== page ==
4a. MANAGEMENT: Cross-fostering & Neonatal Diarrhoea
4a. MANAGEMENT: Cross-fostering & Neonatal Diarrhoea
Article written by:
Enric Marco i Granell
Marco Vet Group Veterinary Consultancy, Spain
The genetic improvement in breeding sows has meant that we have to deal with animals that are able to produce more piglets than they can feed.
We call this type of sow hyperprolific and they represent a revolution in modern pig farming.
But hyperprolificacy also represents a challenge to the farmer, as the average weight of the piglets produced has decreased, with the number of low-weight piglets increasing in particular.
The fact that they are able to produce more piglets than they have teats to feed them has also meant that there is a need for management techniques such as cross-fostering, which, whilst they are not new, have never been used with the frequency and creativeness with which they are used nowadays.
Cross-fostering has become an essential management technique for suckling piglets, but if poorly implemented it can be the cause of problems, the most common of which is diarrhoea.
Sanjoaquin, L. y Vela, A. ThinkinPig. 2015
Before any piglet is moved from its original litter, it must be ensured that all the piglets have taken a sufficient quantity of colostrum from their mothers (6-12 hours).
In the case of large litters, the rush to place supernumerary piglets means that some are moved too early, thereby limiting their intake of colostrum.
Colostrum IgG and diarrhoea - Martineau, GP. 2009
Despite this, the movement should not be delayed for more than 24 hours, because the earlier they are moved, the earlier they will accept their new mother, as the distribution of teats has not yet been established and nor have the free teats dried off (they dry off after 3 days of not being used).
The main objectives of cross-fostering are:
- Provide the option of feeding to those piglets which do not have it.
- Offer the best options to low-weight or weak piglets.
When cross-fostering is not carried out correctly, the results may be the opposite of what is intended, with an increase in diarrhoea and pre-weaning mortality.
It is common for the smallest piglets to be placed with primiparous sows, as these have the slenderest teats, which are theoretically easier for them to use.
But this type of decision often causes problems of diarrhoea and increased mortality.
Primiparous sows have a more difficult milk let-down despite having good milk production, and low-weight or weak piglets may not have the strength necessary to stimulate the flow of milk, causing pain in the sow’s teat, causing her to reject the piglets.
This will end with a lack of food, loss of body heat and may diarrhoea or, in the worst cases, the piglets will die because of being crushed when seeking food when they should be in their nest.
Primiparous sows should keep their piglets or, in the case of cross-fostering, they should always foster large piglets which are able to extract their milk and stimulate production.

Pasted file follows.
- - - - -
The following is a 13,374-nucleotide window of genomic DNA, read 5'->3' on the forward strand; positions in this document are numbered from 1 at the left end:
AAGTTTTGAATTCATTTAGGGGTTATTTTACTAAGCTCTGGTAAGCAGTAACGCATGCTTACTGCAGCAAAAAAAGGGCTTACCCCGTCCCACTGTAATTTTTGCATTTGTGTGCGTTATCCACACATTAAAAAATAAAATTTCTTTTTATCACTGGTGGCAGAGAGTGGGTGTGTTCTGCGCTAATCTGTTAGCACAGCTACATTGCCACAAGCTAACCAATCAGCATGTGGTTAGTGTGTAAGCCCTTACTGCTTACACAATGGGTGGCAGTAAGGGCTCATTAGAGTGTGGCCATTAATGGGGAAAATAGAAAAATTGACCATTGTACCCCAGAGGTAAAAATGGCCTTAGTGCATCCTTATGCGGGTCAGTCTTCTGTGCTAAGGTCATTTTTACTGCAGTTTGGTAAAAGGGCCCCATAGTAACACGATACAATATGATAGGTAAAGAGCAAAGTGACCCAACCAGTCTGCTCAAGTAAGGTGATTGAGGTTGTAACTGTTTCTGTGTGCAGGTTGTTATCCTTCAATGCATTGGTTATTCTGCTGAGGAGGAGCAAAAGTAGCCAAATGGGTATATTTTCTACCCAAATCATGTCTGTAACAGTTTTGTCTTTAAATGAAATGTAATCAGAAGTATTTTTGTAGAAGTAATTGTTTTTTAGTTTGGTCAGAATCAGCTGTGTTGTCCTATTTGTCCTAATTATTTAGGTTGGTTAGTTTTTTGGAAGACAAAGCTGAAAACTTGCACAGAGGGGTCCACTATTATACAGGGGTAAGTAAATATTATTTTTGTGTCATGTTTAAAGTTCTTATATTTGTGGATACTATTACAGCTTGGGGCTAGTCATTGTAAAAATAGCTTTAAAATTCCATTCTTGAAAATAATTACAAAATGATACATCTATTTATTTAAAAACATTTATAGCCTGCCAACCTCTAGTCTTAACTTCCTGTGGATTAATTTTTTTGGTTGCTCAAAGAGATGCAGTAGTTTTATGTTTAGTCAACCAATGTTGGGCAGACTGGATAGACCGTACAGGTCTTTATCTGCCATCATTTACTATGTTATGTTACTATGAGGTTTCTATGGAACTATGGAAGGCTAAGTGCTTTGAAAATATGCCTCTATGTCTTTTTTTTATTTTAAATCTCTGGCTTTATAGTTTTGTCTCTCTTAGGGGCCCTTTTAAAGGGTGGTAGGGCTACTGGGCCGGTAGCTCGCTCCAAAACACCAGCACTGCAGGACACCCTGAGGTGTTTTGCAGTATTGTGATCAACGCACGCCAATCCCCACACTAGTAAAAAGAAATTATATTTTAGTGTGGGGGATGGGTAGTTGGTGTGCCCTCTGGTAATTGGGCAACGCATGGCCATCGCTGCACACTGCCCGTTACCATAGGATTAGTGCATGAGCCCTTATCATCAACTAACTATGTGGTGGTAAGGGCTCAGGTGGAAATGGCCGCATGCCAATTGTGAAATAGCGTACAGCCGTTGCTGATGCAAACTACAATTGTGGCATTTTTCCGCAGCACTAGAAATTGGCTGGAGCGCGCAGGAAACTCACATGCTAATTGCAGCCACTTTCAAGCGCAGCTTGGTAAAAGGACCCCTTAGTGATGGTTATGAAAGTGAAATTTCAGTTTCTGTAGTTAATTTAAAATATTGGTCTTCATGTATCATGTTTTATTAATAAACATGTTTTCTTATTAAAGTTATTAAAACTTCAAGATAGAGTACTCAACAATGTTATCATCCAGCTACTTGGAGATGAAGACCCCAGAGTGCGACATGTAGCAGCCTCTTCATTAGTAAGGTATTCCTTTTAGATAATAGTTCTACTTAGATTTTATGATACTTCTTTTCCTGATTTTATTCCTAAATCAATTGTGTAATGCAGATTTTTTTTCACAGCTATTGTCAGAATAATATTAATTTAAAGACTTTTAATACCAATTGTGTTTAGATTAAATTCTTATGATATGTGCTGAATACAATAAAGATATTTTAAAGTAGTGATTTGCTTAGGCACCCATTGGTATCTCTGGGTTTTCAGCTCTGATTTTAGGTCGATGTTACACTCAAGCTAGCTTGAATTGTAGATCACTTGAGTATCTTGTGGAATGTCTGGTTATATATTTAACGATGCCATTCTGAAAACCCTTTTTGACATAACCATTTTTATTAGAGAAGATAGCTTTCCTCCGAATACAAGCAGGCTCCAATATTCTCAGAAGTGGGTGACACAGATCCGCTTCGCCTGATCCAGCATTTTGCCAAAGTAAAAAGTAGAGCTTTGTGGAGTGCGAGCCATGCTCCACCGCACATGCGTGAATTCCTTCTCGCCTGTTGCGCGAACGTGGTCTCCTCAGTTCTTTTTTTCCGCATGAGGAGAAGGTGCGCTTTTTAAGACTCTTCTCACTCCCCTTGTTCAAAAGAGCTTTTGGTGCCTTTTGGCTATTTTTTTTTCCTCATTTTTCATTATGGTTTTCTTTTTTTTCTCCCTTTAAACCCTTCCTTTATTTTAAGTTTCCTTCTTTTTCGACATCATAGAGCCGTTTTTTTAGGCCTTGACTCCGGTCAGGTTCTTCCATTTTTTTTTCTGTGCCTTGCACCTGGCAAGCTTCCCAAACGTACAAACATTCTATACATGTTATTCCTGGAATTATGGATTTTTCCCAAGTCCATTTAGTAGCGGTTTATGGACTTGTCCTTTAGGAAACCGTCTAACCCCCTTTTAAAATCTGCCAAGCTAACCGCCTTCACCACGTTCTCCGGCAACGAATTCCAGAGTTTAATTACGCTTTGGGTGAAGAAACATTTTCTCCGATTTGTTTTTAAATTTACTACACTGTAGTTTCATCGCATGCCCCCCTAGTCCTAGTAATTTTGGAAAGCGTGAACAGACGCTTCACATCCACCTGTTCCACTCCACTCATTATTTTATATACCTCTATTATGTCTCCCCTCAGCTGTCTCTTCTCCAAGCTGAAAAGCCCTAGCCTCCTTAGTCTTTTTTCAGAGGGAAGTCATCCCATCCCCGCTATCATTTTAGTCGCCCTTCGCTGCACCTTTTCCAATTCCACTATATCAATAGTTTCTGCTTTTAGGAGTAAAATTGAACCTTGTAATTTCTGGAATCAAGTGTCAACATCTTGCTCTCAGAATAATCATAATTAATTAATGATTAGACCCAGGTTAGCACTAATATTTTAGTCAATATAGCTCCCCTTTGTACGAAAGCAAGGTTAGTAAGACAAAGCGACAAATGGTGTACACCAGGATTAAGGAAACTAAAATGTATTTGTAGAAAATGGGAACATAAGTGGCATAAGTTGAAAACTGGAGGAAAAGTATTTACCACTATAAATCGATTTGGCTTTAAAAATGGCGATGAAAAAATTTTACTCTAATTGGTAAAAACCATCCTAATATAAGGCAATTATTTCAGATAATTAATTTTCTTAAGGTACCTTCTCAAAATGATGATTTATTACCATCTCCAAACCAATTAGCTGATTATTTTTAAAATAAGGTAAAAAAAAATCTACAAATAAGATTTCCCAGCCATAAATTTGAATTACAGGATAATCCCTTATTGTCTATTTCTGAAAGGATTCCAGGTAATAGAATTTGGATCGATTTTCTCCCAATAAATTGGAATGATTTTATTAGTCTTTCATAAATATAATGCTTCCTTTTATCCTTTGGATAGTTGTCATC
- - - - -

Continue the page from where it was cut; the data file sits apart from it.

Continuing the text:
Lower weight piglets should be placed with parity 2 or 3 sows, still with long and slender teats, but with an easier milk let-down.
Whole litters of low-weight piglets should be avoided, as there are fewer mortalities when they account for less than 50% of the litter (Muns, R. et al, 2014).
Mortality in litters of low-weight piglets is also reduced when fewer piglets are placed with the sow than she could manage in theory based on the number of available teats.
The ideal would be not to exceed 11 piglets per sows.
Mortality according to weight and size of the litter - Thorup, F. 2009
The increased percentage of low birth weight piglets gives rise to a second problem, which is that there will be a higher percentage of low-weight piglets at weaning.
The obsession with having equal weights at weaning often results in some piglets being held back.
That is to say, leaving the piglets to suckle for another week or two, so that their weight equals that of the others.
This type of practice is risky as it can help to perpetuate the problems in the farrowing units as it does not allow the necessary All In All Out management.
It goes without saying that when piglets that are held back or are cross-fostered by other sows are runt piglets, as a consequence of having suffered a problem of diarrhoea, the health risk is even greater.
The evidence of poor hygiene management in the farrowing unit will always be diarrhoea, so that this type of practice should not be carried out on a regular basis.
To sum up…
As we have seen, cross-fostering is essential when one is working with highly prolific genetics, but it has to be carried out appropriately and it should never become the solution to a health problem.
1) Martineau, GP. 2009. New neonatal diarrhea syndrome France. 1st ESPHM, Copenhagen, Denmark.4
2) Muns, R. et al. 2014. Effect of cross-fostering and oral supplementation with colostrums on performance of newborn piglets. Journal of Animal Science 92:1193–1199.
3) Sanjoaquin, L. y Vela, A. ThinkinPig. 2015. Comunicación personal.
4) Thorup, F. 2009. Can prolific sows nurse their own litter? Proceedings XX International Congress of Pig Reproduction, Canada.
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